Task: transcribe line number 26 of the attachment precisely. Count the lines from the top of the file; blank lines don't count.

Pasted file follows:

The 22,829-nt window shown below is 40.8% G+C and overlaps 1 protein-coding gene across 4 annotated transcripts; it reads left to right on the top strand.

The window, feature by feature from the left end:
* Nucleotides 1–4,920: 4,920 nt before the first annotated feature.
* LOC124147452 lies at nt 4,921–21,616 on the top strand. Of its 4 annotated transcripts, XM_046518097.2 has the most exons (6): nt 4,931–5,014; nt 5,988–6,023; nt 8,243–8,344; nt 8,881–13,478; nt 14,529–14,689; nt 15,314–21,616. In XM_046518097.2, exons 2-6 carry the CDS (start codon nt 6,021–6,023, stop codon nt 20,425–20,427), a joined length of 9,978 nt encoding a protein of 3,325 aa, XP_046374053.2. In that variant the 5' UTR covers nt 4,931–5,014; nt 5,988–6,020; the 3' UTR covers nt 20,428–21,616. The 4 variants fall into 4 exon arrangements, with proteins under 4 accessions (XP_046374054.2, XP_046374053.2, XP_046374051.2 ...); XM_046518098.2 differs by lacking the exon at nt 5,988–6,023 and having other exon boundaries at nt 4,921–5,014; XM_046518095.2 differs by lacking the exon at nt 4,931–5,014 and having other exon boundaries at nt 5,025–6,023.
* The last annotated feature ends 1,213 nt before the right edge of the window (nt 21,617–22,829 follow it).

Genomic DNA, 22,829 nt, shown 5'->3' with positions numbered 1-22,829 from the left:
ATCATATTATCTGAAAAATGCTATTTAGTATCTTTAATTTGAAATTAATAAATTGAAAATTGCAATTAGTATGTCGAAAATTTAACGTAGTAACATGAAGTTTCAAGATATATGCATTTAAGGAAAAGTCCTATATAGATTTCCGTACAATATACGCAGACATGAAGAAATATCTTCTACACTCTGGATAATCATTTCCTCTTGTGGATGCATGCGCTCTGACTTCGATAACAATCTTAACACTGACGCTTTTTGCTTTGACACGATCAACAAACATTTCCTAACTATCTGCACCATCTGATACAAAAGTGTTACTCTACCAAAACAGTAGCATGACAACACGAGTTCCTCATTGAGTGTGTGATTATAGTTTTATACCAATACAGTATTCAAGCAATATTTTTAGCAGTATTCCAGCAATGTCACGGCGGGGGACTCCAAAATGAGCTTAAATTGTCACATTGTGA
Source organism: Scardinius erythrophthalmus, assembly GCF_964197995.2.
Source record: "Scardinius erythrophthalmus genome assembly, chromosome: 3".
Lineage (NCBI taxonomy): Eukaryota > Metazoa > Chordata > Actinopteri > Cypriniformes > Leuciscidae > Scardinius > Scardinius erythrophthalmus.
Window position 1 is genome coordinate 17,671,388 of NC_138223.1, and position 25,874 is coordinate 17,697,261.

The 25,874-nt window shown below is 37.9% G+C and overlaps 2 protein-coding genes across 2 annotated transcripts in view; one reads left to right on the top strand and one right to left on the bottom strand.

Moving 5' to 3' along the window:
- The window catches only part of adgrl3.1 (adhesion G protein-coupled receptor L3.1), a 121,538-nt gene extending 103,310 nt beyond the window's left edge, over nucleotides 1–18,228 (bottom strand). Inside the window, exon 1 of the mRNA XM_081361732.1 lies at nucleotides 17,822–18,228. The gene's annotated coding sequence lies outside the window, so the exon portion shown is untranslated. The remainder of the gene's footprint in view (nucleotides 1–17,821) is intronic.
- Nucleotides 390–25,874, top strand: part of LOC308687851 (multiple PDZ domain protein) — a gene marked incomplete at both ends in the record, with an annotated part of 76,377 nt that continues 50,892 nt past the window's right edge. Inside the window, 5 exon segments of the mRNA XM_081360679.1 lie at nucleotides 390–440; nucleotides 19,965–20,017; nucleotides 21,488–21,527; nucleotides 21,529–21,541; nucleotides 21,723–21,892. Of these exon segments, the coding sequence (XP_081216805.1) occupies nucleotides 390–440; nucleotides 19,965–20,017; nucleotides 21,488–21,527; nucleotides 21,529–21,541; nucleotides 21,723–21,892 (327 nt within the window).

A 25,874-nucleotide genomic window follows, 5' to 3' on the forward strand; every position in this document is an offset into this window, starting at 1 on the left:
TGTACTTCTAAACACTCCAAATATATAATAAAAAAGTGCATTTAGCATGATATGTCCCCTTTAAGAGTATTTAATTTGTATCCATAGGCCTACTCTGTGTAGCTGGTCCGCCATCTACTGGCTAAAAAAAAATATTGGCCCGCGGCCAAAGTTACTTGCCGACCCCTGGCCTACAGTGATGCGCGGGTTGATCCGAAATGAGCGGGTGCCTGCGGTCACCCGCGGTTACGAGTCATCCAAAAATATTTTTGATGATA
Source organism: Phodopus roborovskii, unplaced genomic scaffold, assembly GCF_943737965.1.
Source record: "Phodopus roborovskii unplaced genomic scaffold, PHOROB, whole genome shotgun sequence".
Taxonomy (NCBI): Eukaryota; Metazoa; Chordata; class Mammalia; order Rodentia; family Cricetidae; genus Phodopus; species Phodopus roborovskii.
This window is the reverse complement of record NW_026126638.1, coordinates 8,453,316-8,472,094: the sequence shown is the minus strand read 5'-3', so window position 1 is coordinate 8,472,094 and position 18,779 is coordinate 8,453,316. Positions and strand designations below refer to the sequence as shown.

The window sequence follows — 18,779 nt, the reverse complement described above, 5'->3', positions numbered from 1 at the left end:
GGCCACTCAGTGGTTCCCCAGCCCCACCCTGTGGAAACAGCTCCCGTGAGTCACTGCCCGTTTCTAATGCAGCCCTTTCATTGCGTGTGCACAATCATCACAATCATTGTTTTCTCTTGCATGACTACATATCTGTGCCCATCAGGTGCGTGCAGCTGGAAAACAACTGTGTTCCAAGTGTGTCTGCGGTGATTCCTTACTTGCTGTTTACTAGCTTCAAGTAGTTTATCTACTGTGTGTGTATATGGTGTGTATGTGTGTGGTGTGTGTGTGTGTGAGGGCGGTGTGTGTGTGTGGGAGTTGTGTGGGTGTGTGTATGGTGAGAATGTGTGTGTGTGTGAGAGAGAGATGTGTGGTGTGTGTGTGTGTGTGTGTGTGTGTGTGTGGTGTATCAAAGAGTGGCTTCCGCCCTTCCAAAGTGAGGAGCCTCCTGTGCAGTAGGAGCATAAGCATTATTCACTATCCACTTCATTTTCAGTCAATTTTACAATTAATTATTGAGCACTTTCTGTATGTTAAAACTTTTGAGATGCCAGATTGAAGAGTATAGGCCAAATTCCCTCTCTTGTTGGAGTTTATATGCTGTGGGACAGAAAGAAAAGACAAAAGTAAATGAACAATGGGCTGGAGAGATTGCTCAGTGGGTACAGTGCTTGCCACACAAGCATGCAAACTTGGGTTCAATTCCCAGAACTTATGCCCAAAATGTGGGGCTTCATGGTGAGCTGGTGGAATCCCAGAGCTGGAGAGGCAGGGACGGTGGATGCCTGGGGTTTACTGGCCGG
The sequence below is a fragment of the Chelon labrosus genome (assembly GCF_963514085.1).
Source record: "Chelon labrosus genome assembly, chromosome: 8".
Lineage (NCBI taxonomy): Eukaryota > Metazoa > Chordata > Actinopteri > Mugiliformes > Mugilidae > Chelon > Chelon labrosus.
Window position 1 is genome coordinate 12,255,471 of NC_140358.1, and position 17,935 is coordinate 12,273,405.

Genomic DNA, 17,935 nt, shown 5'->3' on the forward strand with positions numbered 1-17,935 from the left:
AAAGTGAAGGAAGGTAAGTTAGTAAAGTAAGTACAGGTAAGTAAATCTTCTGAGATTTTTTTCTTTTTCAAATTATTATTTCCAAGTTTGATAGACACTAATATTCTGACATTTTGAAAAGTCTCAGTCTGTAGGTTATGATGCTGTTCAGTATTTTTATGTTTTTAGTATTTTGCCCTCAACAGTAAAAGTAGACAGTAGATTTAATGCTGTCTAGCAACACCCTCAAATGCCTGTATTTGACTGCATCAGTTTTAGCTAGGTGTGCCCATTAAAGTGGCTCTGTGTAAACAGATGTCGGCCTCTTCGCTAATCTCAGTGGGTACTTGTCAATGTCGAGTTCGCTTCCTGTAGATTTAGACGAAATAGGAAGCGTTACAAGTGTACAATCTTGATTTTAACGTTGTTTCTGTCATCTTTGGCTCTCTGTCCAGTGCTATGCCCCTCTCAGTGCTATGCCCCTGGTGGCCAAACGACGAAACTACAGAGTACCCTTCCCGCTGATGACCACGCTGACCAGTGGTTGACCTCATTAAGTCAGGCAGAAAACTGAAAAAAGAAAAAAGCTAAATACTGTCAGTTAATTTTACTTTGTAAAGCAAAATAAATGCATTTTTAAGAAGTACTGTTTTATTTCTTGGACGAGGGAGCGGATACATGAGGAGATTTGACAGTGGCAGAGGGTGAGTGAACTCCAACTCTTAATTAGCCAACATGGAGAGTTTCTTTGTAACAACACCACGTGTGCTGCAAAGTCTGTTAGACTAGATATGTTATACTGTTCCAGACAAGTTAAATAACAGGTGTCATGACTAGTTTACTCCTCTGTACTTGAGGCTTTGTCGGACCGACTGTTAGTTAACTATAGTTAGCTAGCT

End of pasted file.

Lineage (NCBI taxonomy): Eukaryota > Metazoa > Chordata > Actinopteri > Mugiliformes > Mugilidae > Chelon > Chelon labrosus.